Howard Gayle's Liverpool career comprised just five first team appearances. Not exactly the stuff of legends, you might think. But cast your mind back to April 1981, to a balmy spring evening in the Olympic Stadium, Munich, and think again.
The occasion was, of course, the European Cup semi-final second leg against the mighty Bayern. A date in Paris was the prize on offer and, following a goalless first leg at Anfield, the Germans were hot favourites to claim it. What followed was one of the most famous nights in Liverpool's rich European history. Against all odds a place in the Final was secured. Bob Paisley rated it the club's finest performance in Europe and later admitted that without the contribution of Gayle it may never have been achieved.
Then a reserve team regular, with just 19 minutes previous first team experience under his belt, he was the shock inclusion in the squad that travelled to Munich.
"It came as a great surprise and I was made up just to be part of the travelling squad. I had no idea whatsoever that I'd play a part."
An injury ravaged Liverpool side was seemingly on a hiding to nothing, especially when Dalglish limped off in the early stages. It was the cue for Bob Paisley to unleash the virtually unknown Gayle onto Liverpool's unsuspecting opponents.
"When Roy Evans told me I was going on I just gave him a wry look because I thought he was winding me up. When I realised Roy was being serious it took only a matter of seconds to strip off and then I was out there. I wasn't nervous because there was no time for nerves."
Gayle made a dramatic entrance. He terrorised the Germans with his blistering pace and dazzling ball control, while his frequent probing forays into Bayern territory silenced the vast home crowd. The experienced Munich defenders were clearly rattled. So much so that they responded by trying to kick lumps out of the rookie winger.
"B reitner had slaughtered us after the first leg. He told the German media how poor we were and what Bayern were going to do to us in the return. When Kenny went off everyone must have been writing off our chances. Ronnie Moran told me to stay wide and keep going at them and it worked. I remember ripping them to bits and we should have had a penalty in the first half when I was blatantly brought down."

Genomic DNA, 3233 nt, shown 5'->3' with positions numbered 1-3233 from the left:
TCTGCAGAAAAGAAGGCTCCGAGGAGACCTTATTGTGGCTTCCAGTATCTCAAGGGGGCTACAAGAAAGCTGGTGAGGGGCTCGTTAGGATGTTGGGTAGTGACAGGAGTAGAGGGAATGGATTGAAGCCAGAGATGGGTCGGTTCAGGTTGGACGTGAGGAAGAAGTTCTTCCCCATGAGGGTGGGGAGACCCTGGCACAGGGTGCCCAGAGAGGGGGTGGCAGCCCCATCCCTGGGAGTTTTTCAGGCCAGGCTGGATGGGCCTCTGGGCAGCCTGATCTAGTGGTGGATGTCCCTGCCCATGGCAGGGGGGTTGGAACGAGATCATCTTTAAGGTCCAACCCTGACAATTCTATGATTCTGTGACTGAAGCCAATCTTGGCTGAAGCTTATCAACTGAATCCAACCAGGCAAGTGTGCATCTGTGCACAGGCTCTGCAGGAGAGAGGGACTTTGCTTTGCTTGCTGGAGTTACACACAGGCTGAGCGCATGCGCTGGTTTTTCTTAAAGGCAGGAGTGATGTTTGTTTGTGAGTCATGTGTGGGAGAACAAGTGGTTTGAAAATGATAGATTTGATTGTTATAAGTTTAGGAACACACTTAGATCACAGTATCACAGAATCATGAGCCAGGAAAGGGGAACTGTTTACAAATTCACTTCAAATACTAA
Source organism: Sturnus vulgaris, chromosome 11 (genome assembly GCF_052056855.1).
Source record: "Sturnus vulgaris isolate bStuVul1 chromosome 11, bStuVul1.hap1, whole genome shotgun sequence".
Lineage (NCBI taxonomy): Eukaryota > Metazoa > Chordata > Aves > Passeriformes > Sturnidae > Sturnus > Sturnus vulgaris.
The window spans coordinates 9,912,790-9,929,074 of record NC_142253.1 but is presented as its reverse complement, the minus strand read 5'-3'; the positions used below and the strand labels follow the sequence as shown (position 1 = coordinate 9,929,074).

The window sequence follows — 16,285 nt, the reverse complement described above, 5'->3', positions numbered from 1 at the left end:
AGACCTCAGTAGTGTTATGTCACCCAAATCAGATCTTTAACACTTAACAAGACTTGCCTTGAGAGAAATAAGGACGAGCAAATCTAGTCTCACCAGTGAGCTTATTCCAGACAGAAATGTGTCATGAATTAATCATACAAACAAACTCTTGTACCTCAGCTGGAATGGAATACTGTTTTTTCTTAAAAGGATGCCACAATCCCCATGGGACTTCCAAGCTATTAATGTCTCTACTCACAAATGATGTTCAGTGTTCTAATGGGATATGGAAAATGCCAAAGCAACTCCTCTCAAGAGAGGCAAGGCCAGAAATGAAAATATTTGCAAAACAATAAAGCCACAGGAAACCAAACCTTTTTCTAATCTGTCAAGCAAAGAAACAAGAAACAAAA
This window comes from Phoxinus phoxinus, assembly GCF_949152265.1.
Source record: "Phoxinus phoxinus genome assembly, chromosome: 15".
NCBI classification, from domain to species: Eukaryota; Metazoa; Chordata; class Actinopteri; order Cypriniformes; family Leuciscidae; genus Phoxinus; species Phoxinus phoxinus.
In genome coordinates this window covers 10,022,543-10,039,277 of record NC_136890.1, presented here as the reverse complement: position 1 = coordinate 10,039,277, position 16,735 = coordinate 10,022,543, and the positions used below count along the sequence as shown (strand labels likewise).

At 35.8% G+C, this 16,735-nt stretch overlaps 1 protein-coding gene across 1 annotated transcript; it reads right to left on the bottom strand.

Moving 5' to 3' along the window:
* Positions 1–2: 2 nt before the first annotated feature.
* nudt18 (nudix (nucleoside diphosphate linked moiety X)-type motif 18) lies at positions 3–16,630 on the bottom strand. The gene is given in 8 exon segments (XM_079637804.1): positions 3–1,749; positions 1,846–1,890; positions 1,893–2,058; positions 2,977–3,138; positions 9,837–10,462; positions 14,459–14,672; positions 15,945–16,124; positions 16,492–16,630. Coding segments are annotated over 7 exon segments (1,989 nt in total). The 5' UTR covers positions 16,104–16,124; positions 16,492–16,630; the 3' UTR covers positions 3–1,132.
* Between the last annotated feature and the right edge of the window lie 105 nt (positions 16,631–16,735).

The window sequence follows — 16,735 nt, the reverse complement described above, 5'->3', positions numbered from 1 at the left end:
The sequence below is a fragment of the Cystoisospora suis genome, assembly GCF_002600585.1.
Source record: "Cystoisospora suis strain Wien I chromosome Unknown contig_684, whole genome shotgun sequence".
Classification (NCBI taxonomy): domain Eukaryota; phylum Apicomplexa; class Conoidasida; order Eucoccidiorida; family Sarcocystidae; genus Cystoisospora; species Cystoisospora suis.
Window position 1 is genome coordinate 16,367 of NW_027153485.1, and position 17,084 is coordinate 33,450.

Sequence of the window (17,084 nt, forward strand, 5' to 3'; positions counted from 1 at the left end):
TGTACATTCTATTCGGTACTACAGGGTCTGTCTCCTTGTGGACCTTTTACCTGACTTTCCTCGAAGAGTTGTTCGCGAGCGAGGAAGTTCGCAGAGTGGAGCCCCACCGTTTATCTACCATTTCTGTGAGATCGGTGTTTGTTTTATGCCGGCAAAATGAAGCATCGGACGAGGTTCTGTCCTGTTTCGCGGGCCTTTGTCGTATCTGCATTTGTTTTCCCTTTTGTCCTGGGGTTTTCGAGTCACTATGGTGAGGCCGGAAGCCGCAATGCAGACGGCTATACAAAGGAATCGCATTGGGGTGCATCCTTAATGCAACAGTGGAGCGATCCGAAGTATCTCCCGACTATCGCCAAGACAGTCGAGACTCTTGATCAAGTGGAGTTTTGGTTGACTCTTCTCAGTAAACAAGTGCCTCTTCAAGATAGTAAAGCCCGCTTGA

In the face of such brutal intimidation Gayle's hot temperament eventually got the better of him and, after being booked, there was every danger of him receiving his marching orders. Wisely, Gayle was substituted, having successfully completed the task that was required of him. He'd run the Bayern defence ragged and paved the way for Ray Kennedy's crucial strike seven minutes from time.
Of course, Gayle's niche in the Liverpool record books was assured even before his heroics in Munich. He was the first black player to ever play for the club and it's a claim to fame that he cherishes.
"I was, and still am, very proud of that fact. I could lose my medals but the one thing that can't be taken away from me is that I was the first black player to represent Liverpool."
Born and bred in Toxteth, Gayle is a lifelong Liverpudlian. In November 1977 he realised his boyhood dream when John Bennison spotted him playing for Sunday League side Bedford. A lengthy apprenticeship in the Reds reserve side followed, as did a loan spell at Fulham, before Gayle made his long awaited competitive first team debut as a substitute at Maine Road in October 1980.
Six months later, in the aftermath of the Bayern game, Gayle was handed his first senior start. He celebrated by scoring in a 1-1 draw at Tottenham and with the European Cup Final only a matter of weeks away there was genuine talk of him making the starting line up against Real Madrid.
"If I had been at any other club I would have been disappointed. There was a famous old saying at Liverpool that one swallow doesn't m ake a summer. And it's right. I've seen players at Liverpool score hat tricks on their debuts and then find themselves out of the team for the next game," he says philosophically.
"The competition for striking places against Real Madrid was fierce. As a professional I have to say I would've loved to have played but as a fan I was content to be on the bench, fortunate to be in a position where thousands of others would have loved to have been."
Unfortunately, the touchline of the Parc des Prince was the closest Gayle would get to another first team outing and the following season saw him fade back in to Central League obscurity.
In January 1983, after another loan spell this time at Newcastle, he finally admitted defeat in his battle for a regular first team place at Anfield and reluctantly left his beloved Reds for good, joining Birmingham City for £75,000. It was a heart wrenching decision for him to make.
"I loved the club and it was never about wages and money with me. I hated the thought of leaving Liverpool and was gutted when I eventually left, although it was my own decision to leave. When you've had a taste of first team football it's very hard to go back to playing in front of a couple of hundred fans in the reserves."
At St Andrews, Gayle, at last, enjoyed a prolonged run of regular first team football and won two England under-21 caps in the process. He moved on to Sunderland, with whom he played at Wembley in the Milk Cup Final, before playing out his career in the lower leagues with Blackburn, Stoke and Halifax.
Sadly, the early promise he had shown in Munich was never fulfilled. At Anfield though, his European heroics against Bayern in 1981 will never be forgotten.
Well in Howard, I'll never forget Munich in 1981, worth every penny mate.